This chapter presents the committee’s recommendations for strengthening and improving programs and policies for physical activity and physical education in the school environment, including before, during, and after school. These recommendations were developed in accordance with the guiding principles outlined in Chapter 1, which included recognizing the benefits of instilling lifelong physical activity habits in children, the value of applying systems thinking in efforts to improve physical activity and physical education in the school environment, current disparities in opportunities and the need to achieve equity in physical activity and physical education, the importance of considering all types of school environments, the need to consider the diversity of students in developing recommendations, the importance of taking into account the practicality of implementation and the challenges and barriers faced by stakeholders, and the need for recommendations to be based on the best-available scientific evidence and promising approaches. The consensus recommendations presented in this chapter are a result of the committee’s deliberations on the existing evidence and on the need for additional evidence.
In making its recommendations, the committee also recognized that, although schools can play a major role in improving physical activity among the nation’s children, schools alone cannot implement the changes across systems that will be required to foster a healthy and educated future generation. The involvement of many more institutional players and supports will be necessary to make and sustain the needed changes. The committee applied systems thinking to delineate the elements of the overall system of policies and regulations at multiple levels that can influ-
ence physical activity and physical education in the school environment. To frame its deliberations, the committee drew on its conceptual framework (see Figure 1-4 in Chapter 1) and closely examined the evidence base (see Appendix B for additional detail on the study methods).
The committee formulated recommendations in six areas: taking a whole-of-school approach, considering physical activity in all school-related policy decisions, designating physical education as a core subject, monitoring physical education and opportunities for physical activity in schools, providing preservice training and professional development for teachers, and ensuring equity in access to physical activity and physical education.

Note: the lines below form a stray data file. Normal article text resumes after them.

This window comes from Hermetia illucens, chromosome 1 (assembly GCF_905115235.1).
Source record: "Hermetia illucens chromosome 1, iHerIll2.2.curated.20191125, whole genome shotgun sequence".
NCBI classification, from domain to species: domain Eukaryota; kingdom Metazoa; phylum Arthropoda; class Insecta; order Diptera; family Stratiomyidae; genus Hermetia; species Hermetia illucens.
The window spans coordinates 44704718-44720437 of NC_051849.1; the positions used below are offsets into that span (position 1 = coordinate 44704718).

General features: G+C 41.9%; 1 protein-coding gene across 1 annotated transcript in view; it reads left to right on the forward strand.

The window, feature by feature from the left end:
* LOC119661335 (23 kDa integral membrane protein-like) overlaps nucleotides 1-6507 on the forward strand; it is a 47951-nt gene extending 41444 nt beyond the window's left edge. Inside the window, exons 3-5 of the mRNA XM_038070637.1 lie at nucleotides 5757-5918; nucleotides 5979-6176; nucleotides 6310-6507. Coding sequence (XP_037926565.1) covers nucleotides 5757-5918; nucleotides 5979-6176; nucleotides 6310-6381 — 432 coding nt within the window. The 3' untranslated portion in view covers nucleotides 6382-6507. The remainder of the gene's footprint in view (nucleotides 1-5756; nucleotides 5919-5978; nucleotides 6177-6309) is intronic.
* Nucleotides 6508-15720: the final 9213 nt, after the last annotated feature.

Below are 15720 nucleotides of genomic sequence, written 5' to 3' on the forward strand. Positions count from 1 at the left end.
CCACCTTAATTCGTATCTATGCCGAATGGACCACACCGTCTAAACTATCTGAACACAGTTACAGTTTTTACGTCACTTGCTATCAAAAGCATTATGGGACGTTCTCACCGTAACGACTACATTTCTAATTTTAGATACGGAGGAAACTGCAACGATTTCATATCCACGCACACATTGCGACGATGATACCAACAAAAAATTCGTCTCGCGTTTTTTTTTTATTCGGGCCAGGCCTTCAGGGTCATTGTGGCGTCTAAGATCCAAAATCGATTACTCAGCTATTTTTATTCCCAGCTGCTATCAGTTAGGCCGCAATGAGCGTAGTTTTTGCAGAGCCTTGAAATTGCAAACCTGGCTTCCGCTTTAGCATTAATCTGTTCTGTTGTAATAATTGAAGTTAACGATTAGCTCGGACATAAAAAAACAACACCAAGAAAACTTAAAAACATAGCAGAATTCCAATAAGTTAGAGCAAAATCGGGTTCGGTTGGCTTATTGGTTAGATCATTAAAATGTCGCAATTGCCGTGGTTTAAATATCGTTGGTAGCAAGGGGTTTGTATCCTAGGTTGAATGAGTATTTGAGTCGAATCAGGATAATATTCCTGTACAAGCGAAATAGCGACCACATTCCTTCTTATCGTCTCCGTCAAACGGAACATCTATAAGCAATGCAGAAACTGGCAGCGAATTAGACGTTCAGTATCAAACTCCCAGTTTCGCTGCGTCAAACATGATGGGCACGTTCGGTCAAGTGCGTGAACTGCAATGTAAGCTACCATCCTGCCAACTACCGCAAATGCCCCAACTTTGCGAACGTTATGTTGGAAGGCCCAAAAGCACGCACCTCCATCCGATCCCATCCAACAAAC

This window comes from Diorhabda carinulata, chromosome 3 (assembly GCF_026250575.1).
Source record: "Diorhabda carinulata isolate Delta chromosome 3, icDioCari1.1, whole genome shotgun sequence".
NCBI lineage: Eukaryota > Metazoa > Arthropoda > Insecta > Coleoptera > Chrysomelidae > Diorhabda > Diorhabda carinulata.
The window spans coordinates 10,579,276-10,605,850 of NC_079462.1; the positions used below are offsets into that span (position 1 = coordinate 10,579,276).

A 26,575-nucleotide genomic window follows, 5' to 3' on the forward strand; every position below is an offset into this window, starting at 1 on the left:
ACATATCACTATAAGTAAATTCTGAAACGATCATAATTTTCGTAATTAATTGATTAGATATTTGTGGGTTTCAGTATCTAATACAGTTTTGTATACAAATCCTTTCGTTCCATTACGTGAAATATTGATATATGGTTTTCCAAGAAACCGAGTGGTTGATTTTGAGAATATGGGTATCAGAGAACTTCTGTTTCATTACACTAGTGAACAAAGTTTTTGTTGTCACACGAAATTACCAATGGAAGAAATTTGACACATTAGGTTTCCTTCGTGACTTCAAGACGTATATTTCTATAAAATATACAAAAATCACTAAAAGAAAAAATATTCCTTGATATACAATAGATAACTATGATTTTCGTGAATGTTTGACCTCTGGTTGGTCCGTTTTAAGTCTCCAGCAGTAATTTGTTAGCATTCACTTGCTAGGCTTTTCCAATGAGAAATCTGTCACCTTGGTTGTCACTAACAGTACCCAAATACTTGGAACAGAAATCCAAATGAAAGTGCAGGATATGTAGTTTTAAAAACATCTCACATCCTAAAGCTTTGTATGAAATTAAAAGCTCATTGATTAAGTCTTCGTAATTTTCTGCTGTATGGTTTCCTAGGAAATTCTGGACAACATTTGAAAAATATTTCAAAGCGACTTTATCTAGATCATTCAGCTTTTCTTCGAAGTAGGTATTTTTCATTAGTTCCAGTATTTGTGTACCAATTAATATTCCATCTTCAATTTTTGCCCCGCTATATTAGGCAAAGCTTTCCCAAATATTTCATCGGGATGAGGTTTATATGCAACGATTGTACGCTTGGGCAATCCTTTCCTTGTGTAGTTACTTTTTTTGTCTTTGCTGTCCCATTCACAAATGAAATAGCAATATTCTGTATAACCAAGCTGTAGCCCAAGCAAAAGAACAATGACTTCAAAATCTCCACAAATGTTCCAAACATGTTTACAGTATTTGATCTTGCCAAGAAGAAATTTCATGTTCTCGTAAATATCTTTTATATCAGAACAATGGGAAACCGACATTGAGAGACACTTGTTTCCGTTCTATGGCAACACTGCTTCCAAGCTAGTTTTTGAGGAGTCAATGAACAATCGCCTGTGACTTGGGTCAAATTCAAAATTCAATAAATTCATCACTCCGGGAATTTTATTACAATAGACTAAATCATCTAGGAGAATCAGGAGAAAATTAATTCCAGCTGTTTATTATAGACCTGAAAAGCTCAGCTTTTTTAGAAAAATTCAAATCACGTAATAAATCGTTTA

Taking a Whole-of-School Approach
Recommendation 1: District and school administrators, teachers, and parents should advocate for and create a whole-of-school approach to physical activity that fosters and provides access in the school environment to at least 60 minutes per day of vigorous- or moderate-intensity physical activity more than half (>50 percent) of which should be accomplished during regular school hours.
- School districts should provide high-quality curricular physical education during which students should spend at least half (>50 percent) of the class time engaged in vigorous- or moderate-intensity physical activity. All elementary school students should spend an average of 30 minutes per day and all middle and high school students an average of 45 minutes per day in physical education class. To allow for flexibility in curriculum scheduling, this recommendation is equivalent to 150 minutes per week for elementary school students and 225 minutes per week for middle and high school students.